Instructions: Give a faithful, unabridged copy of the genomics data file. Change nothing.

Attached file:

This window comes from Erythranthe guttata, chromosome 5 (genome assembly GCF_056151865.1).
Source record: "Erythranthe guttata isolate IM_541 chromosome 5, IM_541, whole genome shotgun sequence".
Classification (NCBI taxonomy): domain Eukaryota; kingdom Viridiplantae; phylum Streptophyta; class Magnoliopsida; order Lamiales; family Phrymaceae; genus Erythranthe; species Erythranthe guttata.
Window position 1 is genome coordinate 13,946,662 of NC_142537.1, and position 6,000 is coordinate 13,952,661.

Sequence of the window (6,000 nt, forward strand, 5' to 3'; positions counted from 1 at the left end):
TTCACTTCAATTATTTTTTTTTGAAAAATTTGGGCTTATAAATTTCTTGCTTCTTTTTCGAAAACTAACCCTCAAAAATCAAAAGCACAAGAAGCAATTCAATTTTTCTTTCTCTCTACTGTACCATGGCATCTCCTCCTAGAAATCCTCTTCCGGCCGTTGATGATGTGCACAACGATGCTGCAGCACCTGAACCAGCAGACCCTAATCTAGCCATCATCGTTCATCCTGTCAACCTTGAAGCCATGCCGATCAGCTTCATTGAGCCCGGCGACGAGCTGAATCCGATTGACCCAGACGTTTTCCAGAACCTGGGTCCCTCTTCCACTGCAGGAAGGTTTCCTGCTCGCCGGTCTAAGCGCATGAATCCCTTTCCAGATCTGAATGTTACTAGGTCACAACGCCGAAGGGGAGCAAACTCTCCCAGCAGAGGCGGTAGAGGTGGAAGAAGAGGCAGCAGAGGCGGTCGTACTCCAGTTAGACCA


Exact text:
This window comes from Erythranthe guttata, chromosome 5 (genome assembly GCF_056151865.1).
Source record: "Erythranthe guttata isolate IM_541 chromosome 5, IM_541, whole genome shotgun sequence".
Classification (NCBI taxonomy): domain Eukaryota; kingdom Viridiplantae; phylum Streptophyta; class Magnoliopsida; order Lamiales; family Phrymaceae; genus Erythranthe; species Erythranthe guttata.
Window position 1 is genome coordinate 13,946,662 of NC_142537.1, and position 6,000 is coordinate 13,952,661.

Sequence of the window (6,000 nt, forward strand, 5' to 3'; positions counted from 1 at the left end):
TTCACTTCAATTATTTTTTTTTGAAAAATTTGGGCTTATAAATTTCTTGCTTCTTTTTCGAAAACTAACCCTCAAAAATCAAAAGCACAAGAAGCAATTCAATTTTTCTTTCTCTCTACTGTACCATGGCATCTCCTCCTAGAAATCCTCTTCCGGCCGTTGATGATGTGCACAACGATGCTGCAGCACCTGAACCAGCAGACCCTAATCTAGCCATCATCGTTCATCCTGTCAACCTTGAAGCCATGCCGATCAGCTTCATTGAGCCCGGCGACGAGCTGAATCCGATTGACCCAGACGTTTTCCAGAACCTGGGTCCCTCTTCCACTGCAGGAAGGTTTCCTGCTCGCCGGTCTAAGCGCATGAATCCCTTTCCAGATCTGAATGTTACTAGGTCACAACGCCGAAGGGGAGCAAACTCTCCCAGCAGAGGCGGTAGAGGTGGAAGAAGAGGCAGCAGAGGCGGTCGTACTCCAGTTAGACCA